Curbside Confrontation

October 19, 2009
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My sister and I sat in the back of the car, our thighs sticking to the leather interior as we struggled to breathe in the hot and oppressive Florida air. Our flight had landed about a half hour earlier, and we were absolutely sick of the recycled air of the indoors. As soon as we had gotten out of security we rushed off to greet our grandmother at her car, leaving our father and grandfather with the mind-numbing task of collecting our luggage at baggage claim. Now marinating in our own sweat, we deeply regretted leaving the cool, air-conditioned airport.
“We’ll just wait for them here,” Grandma said in her matter of fact tone. However, in a post-9/11 world, “waiting for them here” in front of a large airport in an idling car simply doesn’t happen. No sooner had those words left her mouth than a burly police officer, perched like a hawk on the sidewalk, began to eye our car with suspicion. With the safety of his country gleaming in his eye like a newly minted silver dollar, he strode over to the car and curtly addressed my grandmother.
“Ma’am, you can’t stay here. Please move your car.”
“But we are just waiting for my son and husband to get here with their bags,” she answered cagily, annoyance already creeping into her voice. Her back straightened, her voice leveled, and a razor’s edge began to form.
“I’m sorry ma’am, but you’re going to have to drive around and come back for them. You can’t wait here.”
Seeing that there would be no arguing with him, but grumbling none-the-less, Grandma pulled away from the policeman and steered the car up the loop that would take us back to the pick-up.
“I can’t believe we have to just leave them there!” she stormed. “What kind of mother am I to just leave my son and husband out on the curb?”
“Grandma, it’s gonna be fine,” I consoled. “We’ll be back in a few minutes. He’s not gonna get lost.”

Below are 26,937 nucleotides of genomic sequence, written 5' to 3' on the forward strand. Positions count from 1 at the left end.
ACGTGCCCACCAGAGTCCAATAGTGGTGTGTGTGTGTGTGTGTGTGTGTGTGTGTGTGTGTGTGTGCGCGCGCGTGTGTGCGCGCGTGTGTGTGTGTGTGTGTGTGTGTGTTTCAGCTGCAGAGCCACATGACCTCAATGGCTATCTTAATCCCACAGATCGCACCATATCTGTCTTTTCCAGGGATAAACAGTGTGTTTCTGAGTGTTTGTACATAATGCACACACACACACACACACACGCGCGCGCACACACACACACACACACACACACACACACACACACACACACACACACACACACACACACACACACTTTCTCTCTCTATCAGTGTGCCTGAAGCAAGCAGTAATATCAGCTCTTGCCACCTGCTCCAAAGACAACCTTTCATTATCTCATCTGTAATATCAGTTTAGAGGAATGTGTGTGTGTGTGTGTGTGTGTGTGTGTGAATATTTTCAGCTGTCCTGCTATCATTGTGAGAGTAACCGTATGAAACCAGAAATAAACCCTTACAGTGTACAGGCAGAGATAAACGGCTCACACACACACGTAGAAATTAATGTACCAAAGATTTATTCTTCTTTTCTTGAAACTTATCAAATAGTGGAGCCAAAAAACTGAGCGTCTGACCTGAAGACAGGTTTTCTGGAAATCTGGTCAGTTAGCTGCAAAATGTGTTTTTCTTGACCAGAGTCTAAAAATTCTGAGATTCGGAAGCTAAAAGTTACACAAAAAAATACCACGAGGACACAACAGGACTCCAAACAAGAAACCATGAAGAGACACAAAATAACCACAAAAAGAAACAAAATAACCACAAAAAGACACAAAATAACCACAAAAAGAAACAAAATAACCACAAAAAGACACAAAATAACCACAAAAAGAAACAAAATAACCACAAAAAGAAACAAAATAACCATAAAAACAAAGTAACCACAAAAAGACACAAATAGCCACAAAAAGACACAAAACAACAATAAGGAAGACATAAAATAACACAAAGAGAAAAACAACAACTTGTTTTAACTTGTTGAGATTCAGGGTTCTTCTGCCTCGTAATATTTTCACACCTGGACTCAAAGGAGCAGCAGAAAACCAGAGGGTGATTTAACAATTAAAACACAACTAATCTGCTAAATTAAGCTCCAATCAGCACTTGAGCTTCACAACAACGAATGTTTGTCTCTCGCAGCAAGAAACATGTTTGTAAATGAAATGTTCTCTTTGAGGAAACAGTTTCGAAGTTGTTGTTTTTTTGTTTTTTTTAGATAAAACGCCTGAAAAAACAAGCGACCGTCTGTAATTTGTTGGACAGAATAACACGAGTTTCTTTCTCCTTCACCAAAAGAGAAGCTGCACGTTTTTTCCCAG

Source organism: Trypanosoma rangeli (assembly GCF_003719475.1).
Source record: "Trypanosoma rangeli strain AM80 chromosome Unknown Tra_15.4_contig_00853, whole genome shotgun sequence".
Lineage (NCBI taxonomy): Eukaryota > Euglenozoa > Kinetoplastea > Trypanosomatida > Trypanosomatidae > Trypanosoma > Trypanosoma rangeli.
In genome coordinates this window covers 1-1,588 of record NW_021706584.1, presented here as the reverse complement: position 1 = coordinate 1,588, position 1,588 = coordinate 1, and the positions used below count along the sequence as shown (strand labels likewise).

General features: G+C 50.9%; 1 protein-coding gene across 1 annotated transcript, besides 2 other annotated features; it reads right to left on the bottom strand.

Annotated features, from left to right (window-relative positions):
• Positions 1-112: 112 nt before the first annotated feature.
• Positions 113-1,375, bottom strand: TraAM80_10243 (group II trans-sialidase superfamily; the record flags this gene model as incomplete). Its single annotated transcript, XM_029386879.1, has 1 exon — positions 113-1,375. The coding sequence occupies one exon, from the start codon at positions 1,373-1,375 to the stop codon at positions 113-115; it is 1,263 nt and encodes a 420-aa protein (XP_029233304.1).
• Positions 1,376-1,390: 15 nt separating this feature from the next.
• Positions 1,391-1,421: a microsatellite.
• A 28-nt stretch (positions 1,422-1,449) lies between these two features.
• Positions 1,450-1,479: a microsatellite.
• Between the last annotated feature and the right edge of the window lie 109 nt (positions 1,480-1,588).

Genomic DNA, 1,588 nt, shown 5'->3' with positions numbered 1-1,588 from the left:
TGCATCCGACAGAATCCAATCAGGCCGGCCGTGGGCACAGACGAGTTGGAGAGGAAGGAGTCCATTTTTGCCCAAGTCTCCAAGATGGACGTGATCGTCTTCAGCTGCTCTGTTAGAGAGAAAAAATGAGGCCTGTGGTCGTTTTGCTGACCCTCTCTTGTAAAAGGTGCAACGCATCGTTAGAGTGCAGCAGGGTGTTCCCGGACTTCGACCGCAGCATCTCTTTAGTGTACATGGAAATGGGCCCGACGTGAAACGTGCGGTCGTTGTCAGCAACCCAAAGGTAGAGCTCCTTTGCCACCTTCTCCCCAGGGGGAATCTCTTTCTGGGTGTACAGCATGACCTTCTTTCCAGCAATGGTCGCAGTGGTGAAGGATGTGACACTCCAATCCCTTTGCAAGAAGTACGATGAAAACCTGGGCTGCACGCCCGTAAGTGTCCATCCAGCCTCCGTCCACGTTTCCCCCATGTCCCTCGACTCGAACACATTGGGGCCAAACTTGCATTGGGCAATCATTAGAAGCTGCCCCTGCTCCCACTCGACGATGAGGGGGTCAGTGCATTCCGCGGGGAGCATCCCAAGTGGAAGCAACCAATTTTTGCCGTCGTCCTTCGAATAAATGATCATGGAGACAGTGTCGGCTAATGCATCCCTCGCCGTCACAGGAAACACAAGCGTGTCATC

But she couldn’t be calmed. “It’s ridiculous! I mean, what kind of terrorist would I make?” she sputtered incredulously, waving her thin arms in the air for emphasis. “Forcing me to leave family on the street…” she trailed off, muttering to herself.
I couldn’t quite understand why this was such a problem for her. We would be back soon enough, and my Dad and Grandpa would be waiting for us. It wasn’t that much of an inconvenience. We arrived at the pick-up again, and settled in to wait for the bags. Once again we were told by the officer that we had to “move along” and once again my grandmother grumbled but complied.
As we pulled up to the curb, she turned around and smiled at my sister and me. We saw a steely determination in Grandma’s eyes. I feared for the life of the young officer if he chose to approach again. Like prisoners waiting for the boat that would help them escape from Alcatraz, we sat there for what felt like ages, my sister and I breaking out into nervous sweats at the sight of anyone looking at the car. Just as my anxiety reached its peak, I caught a glimpse of the police officer approaching from behind the car. My sister and I sprang into action, knowing that it was our job to prevent the carnage that would ensue if he argued with Grandma one more time. We urged and pleaded with her to drive away. But she stood her ground, saying it was all ridiculous. He told us to leave, and this time Grandma bristled. She said that my dad and Grandpa would be right out, and driving around again would be a waste of gas and time. I could tell that he was struggling to contain his anger. Red fury slowly migrated up his face like heat traveling through a kettle left on the stove for too long. He threatened her with a ticket, menacingly yanking out his ticket pad and asking for her name. But my grandmother would have none of that. Her back stiffened and she squared her thin shoulders.
“You know son, I would actually like your name!” she fumed. “And I would also like to speak to your boss!”
In a great feat of strength, the policeman held his tongue, nodded like a marionette, and signaled over his ranking officer. Before Grandma could even begin her rant, the ranking officer said that my grandmother was lucky to only be getting a ticket. She could have also gotten points on her license. All this time my sister and I were cowering in the backseat, imagining her imminent arrest, and wondering why she always has to be so strong-willed.
For days afterward, the discussion at the dinner table was dominated by that ticket. Out of the blue, Grandma would comment on how absurd the whole event was. We all scoffed at her claims that the policeman was out of line, and felt that she was lucky to have gotten away so easily. In the way that families do, we joked and made fun of her, knowing how opinionated she is and how easily she slips into a dispute, letting her matriarchal presence fill the room.
However, in an almost off-hand kind of way, she mentioned her main reason for arguing with the officer: a reason that I recall whenever I think of her. She hadn’t been upset about the inconvenience of driving around and around, as I had originally thought. She wasn’t just in one of her argumentative moods, either. She simply believed there was no reason that she should have to drive away from family.

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